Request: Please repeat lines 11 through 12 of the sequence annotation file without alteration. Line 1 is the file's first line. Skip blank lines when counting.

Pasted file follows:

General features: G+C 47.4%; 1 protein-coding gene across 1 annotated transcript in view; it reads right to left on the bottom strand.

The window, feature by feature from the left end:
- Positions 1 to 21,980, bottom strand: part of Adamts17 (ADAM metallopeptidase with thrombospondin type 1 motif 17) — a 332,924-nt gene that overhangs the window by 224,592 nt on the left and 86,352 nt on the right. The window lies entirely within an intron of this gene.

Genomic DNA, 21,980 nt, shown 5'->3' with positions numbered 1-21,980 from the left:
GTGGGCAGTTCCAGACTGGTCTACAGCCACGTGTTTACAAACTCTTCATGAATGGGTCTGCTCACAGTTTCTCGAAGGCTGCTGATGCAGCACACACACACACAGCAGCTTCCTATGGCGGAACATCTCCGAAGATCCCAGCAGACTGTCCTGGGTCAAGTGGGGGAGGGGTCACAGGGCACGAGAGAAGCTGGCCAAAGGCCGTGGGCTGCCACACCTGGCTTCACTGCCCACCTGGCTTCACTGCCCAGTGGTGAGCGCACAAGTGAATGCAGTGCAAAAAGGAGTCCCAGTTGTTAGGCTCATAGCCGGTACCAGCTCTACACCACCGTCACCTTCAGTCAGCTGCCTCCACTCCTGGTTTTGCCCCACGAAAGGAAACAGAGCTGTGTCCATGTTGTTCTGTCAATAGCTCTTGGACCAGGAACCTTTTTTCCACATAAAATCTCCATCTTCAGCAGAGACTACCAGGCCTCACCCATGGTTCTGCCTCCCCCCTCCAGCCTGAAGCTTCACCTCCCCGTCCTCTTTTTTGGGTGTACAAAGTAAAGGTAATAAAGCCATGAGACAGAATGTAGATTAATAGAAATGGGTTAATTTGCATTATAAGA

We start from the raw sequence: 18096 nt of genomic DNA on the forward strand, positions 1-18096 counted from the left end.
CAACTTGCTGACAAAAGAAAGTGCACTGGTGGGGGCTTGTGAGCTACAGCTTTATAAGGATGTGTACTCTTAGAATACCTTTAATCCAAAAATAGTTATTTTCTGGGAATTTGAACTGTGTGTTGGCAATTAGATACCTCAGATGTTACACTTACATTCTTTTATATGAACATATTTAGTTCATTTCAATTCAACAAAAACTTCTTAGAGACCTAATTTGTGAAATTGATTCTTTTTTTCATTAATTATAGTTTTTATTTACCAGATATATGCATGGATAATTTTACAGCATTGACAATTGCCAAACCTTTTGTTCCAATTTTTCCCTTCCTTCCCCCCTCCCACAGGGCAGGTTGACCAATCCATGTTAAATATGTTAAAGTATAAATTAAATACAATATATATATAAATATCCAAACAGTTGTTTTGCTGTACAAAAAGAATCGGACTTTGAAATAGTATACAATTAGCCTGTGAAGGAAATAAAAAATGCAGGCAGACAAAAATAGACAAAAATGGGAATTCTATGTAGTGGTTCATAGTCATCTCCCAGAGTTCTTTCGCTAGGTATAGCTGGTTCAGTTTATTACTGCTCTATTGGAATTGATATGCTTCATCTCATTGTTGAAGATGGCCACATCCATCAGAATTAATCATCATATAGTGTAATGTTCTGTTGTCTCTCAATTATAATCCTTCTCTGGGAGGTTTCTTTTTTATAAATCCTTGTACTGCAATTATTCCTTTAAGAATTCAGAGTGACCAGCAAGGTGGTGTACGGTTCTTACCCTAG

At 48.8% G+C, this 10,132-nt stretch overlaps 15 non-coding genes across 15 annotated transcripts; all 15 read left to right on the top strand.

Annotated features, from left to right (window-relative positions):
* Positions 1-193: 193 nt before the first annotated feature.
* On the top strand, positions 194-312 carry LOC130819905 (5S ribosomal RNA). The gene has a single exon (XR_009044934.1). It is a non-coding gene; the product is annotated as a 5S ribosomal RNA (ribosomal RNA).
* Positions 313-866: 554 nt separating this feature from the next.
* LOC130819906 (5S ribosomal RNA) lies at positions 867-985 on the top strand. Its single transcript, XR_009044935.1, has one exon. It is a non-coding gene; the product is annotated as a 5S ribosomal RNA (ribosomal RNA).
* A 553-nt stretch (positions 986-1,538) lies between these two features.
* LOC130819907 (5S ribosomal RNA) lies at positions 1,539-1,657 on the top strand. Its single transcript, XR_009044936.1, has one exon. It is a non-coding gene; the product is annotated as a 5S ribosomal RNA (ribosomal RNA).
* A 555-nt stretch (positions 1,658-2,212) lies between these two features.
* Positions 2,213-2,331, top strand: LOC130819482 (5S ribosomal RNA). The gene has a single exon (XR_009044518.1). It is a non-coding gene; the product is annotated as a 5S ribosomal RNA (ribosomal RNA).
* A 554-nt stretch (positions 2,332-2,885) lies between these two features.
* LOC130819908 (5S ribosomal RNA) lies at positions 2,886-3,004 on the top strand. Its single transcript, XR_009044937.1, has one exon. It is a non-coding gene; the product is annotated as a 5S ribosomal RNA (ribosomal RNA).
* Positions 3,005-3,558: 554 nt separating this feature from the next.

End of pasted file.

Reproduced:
* On the top strand, positions 194-312 carry LOC130819905 (5S ribosomal RNA). The gene has a single exon (XR_009044934.1). It is a non-coding gene; the product is annotated as a 5S ribosomal RNA (ribosomal RNA).
* Positions 313-866: 554 nt separating this feature from the next.